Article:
New Zealand Law Society - Alister McLean Thomson, 1891 - 1916

Alister McLean Thomson, 1891 - 1916

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Alister Thomson
Second Lieutenant Alister Thomson.

Alister Thomson was killed in action during the battle of the Somme in France on 17 June 1916. He was aged 25. He is buried in the Cite Bonjean Military Cemetery, Armentieres, France

Alister was born at Petone on 28 December 1891. His parents were Florence and Alexander Thomson. His father was a Presbyterian church minister at St David's Church. He attended school in Petone, matriculating in 1907 from the Petone District High School. From there he enrolled at Victoria University College to study law.

He secured employment as a law clerk with the Wellington law firm Findlay, Dalziell & Co (part of the 1982 merger which created Buddle Findlay) and graduated LLB on 3 June 1915. In all he worked for eight years with Findlay, Dalziell & Co.

Thomson enlisted in August 1915 and entered Trentham camp for training in October 1915. His medical examination shows he was 5 foot 11 tall (1.8 metres), weighed 148 pounds (67.1 kg) and had blue eyes and brown hair. He was promoted to Second Lieutenant on 1 March 1916 and posted to the 10th Reinforcements, Wellington Infantry Battalion, B Company.

He embarked from Wellington on 4 March 1916, arriving in Suez, Egypt on 10 April. His unit went almost immediately to France, leaving Suez on 13 April and arriving in France on 24 April. He was based at Etaples until he went into action on 6 June with his division which was holding the line at Armentieres. He was killed in action on 16 June 1916.  

Shortly after news of his death reached New Zealand, the Free Lance newspaper carried a fulsome tribute to Thomson. Included were the following comments: "With his shrewd and keen and kindly eyes for the eccentricities and the humours of humanity, he found the world a very entertaining place, and his retinue of friends was long and picturesque embracing, as it did, representatives from all classes of society. Many a member of that depressed fraternity that drifts through all offices, many a disreputable old dead-beat and broken down vendor of dog-eared music, doubtful boot polish, and venerable soap will miss his ever-ready shilling, and remember wistfully the wide and friendly smile he turned alike on the rich and poor, the just and the unjust, the sheep and the goats."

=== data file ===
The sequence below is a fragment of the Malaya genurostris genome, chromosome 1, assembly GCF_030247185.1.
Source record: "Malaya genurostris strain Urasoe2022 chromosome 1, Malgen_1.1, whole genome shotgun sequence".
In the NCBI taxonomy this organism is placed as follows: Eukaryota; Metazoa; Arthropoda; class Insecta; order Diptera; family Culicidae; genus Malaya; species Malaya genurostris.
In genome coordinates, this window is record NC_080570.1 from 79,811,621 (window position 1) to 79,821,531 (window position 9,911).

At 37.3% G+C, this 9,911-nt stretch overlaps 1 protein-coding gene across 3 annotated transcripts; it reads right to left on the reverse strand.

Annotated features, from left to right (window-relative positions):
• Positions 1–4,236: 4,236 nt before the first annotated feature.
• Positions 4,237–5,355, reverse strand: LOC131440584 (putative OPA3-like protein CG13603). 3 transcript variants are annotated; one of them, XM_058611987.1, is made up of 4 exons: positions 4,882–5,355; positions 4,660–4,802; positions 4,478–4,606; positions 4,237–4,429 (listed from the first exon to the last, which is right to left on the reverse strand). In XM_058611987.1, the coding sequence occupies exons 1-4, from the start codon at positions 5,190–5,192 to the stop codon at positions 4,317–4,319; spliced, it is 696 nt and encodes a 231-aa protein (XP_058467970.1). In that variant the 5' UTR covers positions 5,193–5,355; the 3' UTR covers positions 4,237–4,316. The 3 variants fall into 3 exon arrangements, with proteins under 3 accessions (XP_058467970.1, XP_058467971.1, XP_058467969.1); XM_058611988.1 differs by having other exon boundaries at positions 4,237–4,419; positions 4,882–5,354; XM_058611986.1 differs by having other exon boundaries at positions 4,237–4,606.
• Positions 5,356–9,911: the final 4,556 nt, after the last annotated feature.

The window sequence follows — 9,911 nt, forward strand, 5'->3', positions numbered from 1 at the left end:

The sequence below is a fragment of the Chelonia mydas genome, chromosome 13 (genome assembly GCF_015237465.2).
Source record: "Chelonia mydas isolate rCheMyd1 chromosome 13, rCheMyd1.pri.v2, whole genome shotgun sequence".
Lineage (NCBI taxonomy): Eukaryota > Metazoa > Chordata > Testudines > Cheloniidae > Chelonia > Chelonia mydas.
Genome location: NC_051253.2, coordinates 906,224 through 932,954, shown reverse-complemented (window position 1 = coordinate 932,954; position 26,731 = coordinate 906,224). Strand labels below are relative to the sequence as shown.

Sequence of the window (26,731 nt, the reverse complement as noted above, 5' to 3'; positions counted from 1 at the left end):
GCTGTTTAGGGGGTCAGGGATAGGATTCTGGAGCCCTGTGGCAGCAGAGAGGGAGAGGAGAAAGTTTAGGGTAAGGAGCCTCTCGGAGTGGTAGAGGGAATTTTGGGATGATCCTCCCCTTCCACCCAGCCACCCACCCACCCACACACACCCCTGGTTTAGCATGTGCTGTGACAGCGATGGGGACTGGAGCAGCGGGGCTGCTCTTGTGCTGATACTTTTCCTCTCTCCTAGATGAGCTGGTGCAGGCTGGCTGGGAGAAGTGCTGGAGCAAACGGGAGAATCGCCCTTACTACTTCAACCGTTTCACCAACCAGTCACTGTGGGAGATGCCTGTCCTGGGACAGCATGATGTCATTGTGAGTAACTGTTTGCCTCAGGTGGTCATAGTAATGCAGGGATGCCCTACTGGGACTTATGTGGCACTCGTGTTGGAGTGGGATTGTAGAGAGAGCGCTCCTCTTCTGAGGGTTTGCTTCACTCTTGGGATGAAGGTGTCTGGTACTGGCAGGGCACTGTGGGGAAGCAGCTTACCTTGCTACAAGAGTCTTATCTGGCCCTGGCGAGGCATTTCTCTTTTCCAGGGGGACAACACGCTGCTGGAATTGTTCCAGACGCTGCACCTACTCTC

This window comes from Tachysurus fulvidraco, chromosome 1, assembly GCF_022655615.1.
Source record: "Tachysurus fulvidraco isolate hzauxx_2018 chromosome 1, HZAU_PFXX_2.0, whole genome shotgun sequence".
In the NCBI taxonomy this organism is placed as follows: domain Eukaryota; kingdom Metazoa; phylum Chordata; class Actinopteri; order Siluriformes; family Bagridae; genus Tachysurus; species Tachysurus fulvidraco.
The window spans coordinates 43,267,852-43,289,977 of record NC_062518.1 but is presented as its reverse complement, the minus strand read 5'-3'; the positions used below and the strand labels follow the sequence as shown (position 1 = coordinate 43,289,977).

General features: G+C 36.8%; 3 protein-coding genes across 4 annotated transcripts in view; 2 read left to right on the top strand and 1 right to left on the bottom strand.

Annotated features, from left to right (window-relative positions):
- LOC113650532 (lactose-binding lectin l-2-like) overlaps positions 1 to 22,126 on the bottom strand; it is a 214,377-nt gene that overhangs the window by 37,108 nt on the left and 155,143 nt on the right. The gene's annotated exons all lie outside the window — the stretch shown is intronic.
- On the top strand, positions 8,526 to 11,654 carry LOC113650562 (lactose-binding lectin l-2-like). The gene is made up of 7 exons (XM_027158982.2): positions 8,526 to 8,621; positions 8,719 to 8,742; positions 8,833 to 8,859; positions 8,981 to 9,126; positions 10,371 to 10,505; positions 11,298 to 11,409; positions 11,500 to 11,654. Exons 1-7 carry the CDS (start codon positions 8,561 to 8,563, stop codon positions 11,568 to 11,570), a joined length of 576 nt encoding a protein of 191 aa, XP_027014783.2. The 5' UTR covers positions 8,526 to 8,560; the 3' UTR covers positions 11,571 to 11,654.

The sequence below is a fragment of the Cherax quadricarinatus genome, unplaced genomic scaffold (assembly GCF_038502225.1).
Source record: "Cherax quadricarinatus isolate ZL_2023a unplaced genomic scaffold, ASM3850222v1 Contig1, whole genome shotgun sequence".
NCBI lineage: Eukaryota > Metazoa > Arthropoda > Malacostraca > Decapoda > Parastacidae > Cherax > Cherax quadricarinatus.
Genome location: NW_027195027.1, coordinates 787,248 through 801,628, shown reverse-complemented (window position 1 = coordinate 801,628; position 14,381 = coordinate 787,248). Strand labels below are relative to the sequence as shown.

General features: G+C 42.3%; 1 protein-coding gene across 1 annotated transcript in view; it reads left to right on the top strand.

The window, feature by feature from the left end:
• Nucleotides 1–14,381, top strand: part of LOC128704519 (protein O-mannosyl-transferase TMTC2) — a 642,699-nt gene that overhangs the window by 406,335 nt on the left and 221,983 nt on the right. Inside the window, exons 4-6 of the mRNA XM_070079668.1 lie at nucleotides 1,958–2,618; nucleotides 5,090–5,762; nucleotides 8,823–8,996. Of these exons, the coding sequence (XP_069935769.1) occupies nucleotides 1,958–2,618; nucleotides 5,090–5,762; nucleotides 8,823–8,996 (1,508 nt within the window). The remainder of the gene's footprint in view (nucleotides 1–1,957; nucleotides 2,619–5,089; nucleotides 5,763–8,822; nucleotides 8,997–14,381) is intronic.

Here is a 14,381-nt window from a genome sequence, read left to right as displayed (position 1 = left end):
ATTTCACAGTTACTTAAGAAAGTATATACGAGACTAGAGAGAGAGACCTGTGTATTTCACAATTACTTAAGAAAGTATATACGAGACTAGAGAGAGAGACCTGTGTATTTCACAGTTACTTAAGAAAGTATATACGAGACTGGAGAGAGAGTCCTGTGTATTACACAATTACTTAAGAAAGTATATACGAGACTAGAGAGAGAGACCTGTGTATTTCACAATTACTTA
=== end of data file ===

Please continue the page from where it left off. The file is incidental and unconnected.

The anonymous contributor continued that Thomson was "a fine footballer, good sport, and good pal to the finger-tips of his sensitive, beautiful hands, essentially fair-minded and high-principled, he 'saw life steadily and saw it whole' and picked no quarrel with fate." 

Sources: Evening Post, 27 October 1909, page 4; New Zealand Gazette, 4 April 1912; Evening Post, 11 March 1914, page 3; Taranaki Daily News, 3 June 1915, page 3; Evening Post, 16 October 1915, page 5; New Zealand Gazette, 9 March 1916; Wairarapa Daily News, 24 June 1916, page 5; Colonist, 28 June 1916, page 4; Free Lance, 30 June 1916, page 4; The Spike, War Memorial Number, 1920, page 38.

Auckland War Memorial Museum Online Cenotaph soldier profile.

This obituary has been prepared by the New Zealand Law Society to preserve the memory of members of the legal profession who died while serving in World War I.

Lawyers Roll of Honour. 

By Geoff Adlam, New Zealand Law Society. Further information is welcomed:

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